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Disney CFO Christine McCarthy stepping down

The executive is taking a permanent leave of absence due to a family issue; Kevin Lansburry will serve as interim CFO.

The executive is taking a permanent leave of absence due to a family issue; Kevin Lansburry will serve as interim CFO.

The Walt Disney Company’s Chief Financial Officer Christine McCarthy is stepping down from her rule, the company announced on Thursday.

In a statement, a Disney spokesperson said McCarthy was taking a permanent leave of absence due to a personal medical issue involving a family member. She will be succeeded on an interim basis by Kevin Lansberry, the executive vice president of Disney’s theme parks division.

McCarthy will remain at Disney in a limited role, serving as a strategic advisor to the company while a search begins for her permanent replacement. That search will consider candidates both within and outside the company, according to a person familiar with the matter.

“Christine McCarthy is one of the most admired financial executives in America, and her impact on the Walt Disney Company during her 23 years of dedicated service cannot be overstated,” Disney CEO Bob Iger said in a statement.

McCarthy was the one that offered the company some limited services during the search for a new financial executive, Iger said, and he expressed his gratitude to her for it.

“Christine has served as a key strategic anchor during a period of great transformation, and she and I have discussed her desire to ensure an orderly and successful CFO succession in advance of the company’s transition to its next chief executive officer,” Iger affirmed.

McCarthy said she was “grateful for the opportunity Bob provided me to serve as CFO of this iconic company, and am proud of the work my talented team has done to position Disney to capitalize on the business possibilities that lie ahead.”

“Although I am leaving the CFO role, I look forward to helping with the transition and will always be rooting for the success of my extended Disney family, who have shown time and again that determination, teamwork and the pursuit of excellence are an unstoppable combination,” McCarthy said.

When Lansberry steps into the CFO role, he will assume day-to-day financial oversight of all aspects of Disney’s businesses, to include its broadcast networks, streaming services and film studios.

Specifically, Lansberry will be tasked with developing and executing strategic partnerships in terms of business development, real estate, enterprise technology, labor standards and risk management that helps keep the cash flowing at Disney at a time when the company is cutting back on expenses in an effort to return profit to its cornerstone media and entertainment ventures.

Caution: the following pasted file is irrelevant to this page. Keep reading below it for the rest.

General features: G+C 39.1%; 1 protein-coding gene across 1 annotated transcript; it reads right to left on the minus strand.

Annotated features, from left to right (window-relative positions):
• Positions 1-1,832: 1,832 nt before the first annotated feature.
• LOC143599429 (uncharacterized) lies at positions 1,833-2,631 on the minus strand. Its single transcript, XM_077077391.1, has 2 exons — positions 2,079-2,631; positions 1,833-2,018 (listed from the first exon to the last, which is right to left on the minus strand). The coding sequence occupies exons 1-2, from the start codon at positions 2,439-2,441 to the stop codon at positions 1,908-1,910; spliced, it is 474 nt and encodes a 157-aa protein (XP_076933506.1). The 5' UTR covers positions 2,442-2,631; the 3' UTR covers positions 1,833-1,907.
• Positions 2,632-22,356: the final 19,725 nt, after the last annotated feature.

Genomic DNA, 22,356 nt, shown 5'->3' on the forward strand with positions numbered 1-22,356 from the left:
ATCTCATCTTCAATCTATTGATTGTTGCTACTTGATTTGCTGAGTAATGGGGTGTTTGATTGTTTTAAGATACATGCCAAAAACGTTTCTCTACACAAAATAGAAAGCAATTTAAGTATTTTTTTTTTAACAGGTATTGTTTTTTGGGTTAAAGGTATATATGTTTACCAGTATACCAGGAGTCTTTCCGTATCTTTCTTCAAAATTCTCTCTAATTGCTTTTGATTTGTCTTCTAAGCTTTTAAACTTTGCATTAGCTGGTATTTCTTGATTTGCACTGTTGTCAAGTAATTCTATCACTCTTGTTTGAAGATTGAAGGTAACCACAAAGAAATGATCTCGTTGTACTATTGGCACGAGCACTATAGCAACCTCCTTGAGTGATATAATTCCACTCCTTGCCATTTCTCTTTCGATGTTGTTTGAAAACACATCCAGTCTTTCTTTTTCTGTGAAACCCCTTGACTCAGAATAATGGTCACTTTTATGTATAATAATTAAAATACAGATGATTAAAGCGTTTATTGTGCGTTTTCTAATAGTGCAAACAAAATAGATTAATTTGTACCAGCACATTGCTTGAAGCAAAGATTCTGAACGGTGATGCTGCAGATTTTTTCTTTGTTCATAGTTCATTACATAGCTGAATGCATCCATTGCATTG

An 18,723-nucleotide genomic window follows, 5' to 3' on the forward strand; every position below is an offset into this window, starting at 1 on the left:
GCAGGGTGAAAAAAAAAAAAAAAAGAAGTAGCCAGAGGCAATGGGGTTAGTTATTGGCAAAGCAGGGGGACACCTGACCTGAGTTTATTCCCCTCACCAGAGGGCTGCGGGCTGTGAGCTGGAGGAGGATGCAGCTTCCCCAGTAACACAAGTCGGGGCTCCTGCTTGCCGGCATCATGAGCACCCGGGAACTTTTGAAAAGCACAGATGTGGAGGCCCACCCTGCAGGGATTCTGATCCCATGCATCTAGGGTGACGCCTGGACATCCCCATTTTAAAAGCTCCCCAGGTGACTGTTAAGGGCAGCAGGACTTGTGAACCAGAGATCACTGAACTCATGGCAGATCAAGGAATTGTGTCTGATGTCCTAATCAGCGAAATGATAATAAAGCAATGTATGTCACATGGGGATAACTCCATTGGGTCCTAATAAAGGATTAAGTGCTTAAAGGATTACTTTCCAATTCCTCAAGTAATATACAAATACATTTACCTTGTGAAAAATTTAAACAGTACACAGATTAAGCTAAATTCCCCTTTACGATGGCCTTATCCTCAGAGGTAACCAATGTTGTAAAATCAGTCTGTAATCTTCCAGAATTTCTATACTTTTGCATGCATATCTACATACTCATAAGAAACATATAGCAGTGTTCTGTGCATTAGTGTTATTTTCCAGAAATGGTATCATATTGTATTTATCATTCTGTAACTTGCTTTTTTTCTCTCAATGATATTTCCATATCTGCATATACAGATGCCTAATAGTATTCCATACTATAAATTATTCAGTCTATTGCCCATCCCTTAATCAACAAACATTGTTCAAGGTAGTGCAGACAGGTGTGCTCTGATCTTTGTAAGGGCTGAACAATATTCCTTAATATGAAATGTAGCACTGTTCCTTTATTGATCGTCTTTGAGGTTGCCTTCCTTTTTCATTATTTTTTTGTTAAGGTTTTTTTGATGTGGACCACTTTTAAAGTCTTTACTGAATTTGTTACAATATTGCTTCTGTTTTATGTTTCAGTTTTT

“Kevin has been with the company for more than three decades and is a trusted lieutenant to Christine,” Iger said. “Having expertly served as CFO at our largest business segment since 2017, he has my complete confidence, and I look forward to working with him during this transition.”

The loss of McCarthy is a bittersweet moment for Disney, who credits her with helping the company navigate two years of turbulent waters during the ongoing coronavirus health pandemic.

In an interview with a college-based magazine last year, former Disney executive Kevin Mayer said McCarthy was “able to raise the right kind of debt instruments to keep us afloat.”

“She made the right calls at the right time, and that was very, very deft and very difficult to do,” Mayer affirmed.

It cost her a cozy relationship with Disney’s former chief executive, Robert Chapek, at a time when the company was beginning to turn away from its traditional broadcast and film assets and place most of its bets on streaming services as the core of its future.

Prior to the pandemic — and for a short while after it started — Disney spent billions of dollars producing content for its streaming services, as well as marketing efforts around the product. While Disney had a runaway hit early on with the Star Wars spinoff “The Mandalorian,” most of the content produced for Disney Plus didn’t resonate with audiences, and the company only had red ink to show for its efforts.

Chapek took the brunt of the blame. Last year, Disney’s board voted to push him out and return Iger to the CEO role. For her efforts in working through Chapek’s vision, she was allowed to keep her job.

“Disney’s core businesses came out of COVID stronger in terms of its franchises, sustainability, and profitability,” Markus Hansen, a portfolio manager at an asset management firm, told the magazine Grécourt Gate last October. “Being the CFO behind this is impressive.”

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About the Author:

Matthew Keys

Matthew Keys is the publisher of The Desk and reports on the business and policy matters involving the broadcast television, streaming video and radio industries. He previously worked for Thomson Reuters, Disney-ABC, Tribune Broadcasting and McNaughton Newspapers. Matthew is based in Northern California, has won numerous awards in the field of journalism, and is a member of IRE (Investigative Reporters and Editors).